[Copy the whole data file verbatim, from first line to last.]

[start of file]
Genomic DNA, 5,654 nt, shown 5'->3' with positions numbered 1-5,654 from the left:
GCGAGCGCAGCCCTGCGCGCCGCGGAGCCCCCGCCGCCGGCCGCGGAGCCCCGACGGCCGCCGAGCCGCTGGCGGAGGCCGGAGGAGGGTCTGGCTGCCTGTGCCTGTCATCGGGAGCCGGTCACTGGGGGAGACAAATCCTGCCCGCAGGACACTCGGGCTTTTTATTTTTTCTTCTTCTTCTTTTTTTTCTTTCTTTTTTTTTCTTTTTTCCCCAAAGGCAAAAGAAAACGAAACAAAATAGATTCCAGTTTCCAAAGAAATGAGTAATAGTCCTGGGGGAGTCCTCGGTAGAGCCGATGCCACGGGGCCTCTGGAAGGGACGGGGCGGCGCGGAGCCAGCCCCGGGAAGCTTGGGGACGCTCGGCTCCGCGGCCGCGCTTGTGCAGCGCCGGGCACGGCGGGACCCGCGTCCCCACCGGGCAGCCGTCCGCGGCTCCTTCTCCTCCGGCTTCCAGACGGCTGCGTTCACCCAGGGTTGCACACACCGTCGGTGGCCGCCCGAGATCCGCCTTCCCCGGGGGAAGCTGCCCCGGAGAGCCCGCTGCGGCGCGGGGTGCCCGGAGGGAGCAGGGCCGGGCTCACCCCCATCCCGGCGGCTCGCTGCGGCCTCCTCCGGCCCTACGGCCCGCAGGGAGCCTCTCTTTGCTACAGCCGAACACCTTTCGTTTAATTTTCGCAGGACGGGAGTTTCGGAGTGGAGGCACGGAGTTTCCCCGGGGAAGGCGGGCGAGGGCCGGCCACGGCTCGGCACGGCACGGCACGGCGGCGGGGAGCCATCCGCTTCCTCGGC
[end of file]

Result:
Genomic DNA, 5,654 nt, shown 5'->3' with positions numbered 1-5,654 from the left:
GCGAGCGCAGCCCTGCGCGCCGCGGAGCCCCCGCCGCCGGCCGCGGAGCCCCGACGGCCGCCGAGCCGCTGGCGGAGGCCGGAGGAGGGTCTGGCTGCCTGTGCCTGTCATCGGGAGCCGGTCACTGGGGGAGACAAATCCTGCCCGCAGGACACTCGGGCTTTTTATTTTTTCTTCTTCTTCTTTTTTTTCTTTCTTTTTTTTTCTTTTTTCCCCAAAGGCAAAAGAAAACGAAACAAAATAGATTCCAGTTTCCAAAGAAATGAGTAATAGTCCTGGGGGAGTCCTCGGTAGAGCCGATGCCACGGGGCCTCTGGAAGGGACGGGGCGGCGCGGAGCCAGCCCCGGGAAGCTTGGGGACGCTCGGCTCCGCGGCCGCGCTTGTGCAGCGCCGGGCACGGCGGGACCCGCGTCCCCACCGGGCAGCCGTCCGCGGCTCCTTCTCCTCCGGCTTCCAGACGGCTGCGTTCACCCAGGGTTGCACACACCGTCGGTGGCCGCCCGAGATCCGCCTTCCCCGGGGGAAGCTGCCCCGGAGAGCCCGCTGCGGCGCGGGGTGCCCGGAGGGAGCAGGGCCGGGCTCACCCCCATCCCGGCGGCTCGCTGCGGCCTCCTCCGGCCCTACGGCCCGCAGGGAGCCTCTCTTTGCTACAGCCGAACACCTTTCGTTTAATTTTCGCAGGACGGGAGTTTCGGAGTGGAGGCACGGAGTTTCCCCGGGGAAGGCGGGCGAGGGCCGGCCACGGCTCGGCACGGCACGGCACGGCGGCGGGGAGCCATCCGCTTCCTCGGC